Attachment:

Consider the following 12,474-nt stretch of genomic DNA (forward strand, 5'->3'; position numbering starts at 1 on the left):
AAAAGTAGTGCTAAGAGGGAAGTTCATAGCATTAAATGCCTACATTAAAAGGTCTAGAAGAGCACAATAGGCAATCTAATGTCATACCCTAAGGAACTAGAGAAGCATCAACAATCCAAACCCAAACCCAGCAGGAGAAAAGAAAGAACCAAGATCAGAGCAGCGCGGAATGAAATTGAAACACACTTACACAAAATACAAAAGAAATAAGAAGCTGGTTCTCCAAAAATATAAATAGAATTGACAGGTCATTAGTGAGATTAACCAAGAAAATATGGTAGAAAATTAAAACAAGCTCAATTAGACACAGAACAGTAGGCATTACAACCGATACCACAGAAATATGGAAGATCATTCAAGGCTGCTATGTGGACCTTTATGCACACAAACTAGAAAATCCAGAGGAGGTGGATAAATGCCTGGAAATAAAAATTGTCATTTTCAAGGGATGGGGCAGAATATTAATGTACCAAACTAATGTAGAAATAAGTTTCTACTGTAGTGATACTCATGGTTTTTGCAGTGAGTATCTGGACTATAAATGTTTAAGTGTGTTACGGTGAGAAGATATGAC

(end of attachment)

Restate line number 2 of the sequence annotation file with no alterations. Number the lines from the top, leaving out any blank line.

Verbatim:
AAAAGTAGTGCTAAGAGGGAAGTTCATAGCATTAAATGCCTACATTAAAAGGTCTAGAAGAGCACAATAGGCAATCTAATGTCATACCCTAAGGAACTAGAGAAGCATCAACAATCCAAACCCAAACCCAGCAGGAGAAAAGAAAGAACCAAGATCAGAGCAGCGCGGAATGAAATTGAAACACACTTACACAAAATACAAAAGAAATAAGAAGCTGGTTCTCCAAAAATATAAATAGAATTGACAGGTCATTAGTGAGATTAACCAAGAAAATATGGTAGAAAATTAAAACAAGCTCAATTAGACACAGAACAGTAGGCATTACAACCGATACCACAGAAATATGGAAGATCATTCAAGGCTGCTATGTGGACCTTTATGCACACAAACTAGAAAATCCAGAGGAGGTGGATAAATGCCTGGAAATAAAAATTGTCATTTTCAAGGGATGGGGCAGAATATTAATGTACCAAACTAATGTAGAAATAAGTTTCTACTGTAGTGATACTCATGGTTTTTGCAGTGAGTATCTGGACTATAAATGTTTAAGTGTGTTACGGTGAGAAGATATGAC